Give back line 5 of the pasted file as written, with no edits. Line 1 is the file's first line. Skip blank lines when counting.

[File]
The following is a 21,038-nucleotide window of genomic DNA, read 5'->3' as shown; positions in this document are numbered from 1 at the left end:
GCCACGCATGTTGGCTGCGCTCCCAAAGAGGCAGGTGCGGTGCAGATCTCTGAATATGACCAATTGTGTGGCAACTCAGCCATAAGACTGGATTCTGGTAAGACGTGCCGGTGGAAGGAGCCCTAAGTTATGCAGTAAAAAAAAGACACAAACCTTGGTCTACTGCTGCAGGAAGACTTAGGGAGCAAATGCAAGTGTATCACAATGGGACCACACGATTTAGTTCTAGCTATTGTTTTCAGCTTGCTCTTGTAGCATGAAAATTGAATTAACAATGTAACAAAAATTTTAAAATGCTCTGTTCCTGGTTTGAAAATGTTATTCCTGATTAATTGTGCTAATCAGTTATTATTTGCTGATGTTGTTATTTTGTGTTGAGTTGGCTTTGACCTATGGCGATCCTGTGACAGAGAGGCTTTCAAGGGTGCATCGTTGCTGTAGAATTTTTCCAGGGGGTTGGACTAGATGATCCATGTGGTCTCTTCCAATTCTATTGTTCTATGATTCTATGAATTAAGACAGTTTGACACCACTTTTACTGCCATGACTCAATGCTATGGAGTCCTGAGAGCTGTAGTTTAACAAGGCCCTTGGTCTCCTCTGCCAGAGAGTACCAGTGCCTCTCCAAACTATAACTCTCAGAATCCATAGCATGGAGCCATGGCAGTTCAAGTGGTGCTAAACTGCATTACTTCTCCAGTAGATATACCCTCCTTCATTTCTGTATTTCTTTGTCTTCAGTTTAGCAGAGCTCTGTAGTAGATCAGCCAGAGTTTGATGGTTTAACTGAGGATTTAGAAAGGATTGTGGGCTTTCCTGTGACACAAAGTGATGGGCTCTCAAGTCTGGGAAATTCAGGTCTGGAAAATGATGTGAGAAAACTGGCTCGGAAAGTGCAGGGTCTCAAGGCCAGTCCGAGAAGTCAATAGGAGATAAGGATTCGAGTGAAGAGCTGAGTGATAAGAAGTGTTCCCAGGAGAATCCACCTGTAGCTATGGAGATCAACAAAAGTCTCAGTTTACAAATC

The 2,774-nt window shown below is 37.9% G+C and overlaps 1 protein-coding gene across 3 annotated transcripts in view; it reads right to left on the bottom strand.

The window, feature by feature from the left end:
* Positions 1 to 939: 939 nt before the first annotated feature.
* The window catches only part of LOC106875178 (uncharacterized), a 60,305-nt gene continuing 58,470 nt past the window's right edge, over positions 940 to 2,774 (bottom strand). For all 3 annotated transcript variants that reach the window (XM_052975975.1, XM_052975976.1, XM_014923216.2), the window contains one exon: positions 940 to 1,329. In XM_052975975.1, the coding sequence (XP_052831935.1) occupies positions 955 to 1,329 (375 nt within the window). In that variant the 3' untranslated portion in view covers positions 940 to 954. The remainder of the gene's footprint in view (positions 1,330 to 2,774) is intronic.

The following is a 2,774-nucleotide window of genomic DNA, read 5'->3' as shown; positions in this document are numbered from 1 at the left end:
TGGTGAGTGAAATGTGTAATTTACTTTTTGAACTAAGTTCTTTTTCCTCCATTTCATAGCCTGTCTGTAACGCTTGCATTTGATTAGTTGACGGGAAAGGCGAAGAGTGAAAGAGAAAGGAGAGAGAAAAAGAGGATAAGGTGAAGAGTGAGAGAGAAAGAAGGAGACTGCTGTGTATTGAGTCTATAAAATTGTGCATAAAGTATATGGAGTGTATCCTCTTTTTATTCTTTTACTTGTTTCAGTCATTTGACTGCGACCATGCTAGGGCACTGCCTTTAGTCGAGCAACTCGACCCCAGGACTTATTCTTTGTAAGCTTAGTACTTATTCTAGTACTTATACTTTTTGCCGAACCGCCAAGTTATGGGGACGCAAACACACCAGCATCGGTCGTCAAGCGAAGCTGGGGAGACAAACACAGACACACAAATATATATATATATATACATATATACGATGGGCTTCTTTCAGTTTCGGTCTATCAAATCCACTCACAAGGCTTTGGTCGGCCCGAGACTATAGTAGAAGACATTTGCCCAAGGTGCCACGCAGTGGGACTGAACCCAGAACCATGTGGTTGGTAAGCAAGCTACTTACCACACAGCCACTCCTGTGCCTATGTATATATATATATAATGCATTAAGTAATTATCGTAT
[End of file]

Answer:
* Positions 1 to 939: 939 nt before the first annotated feature.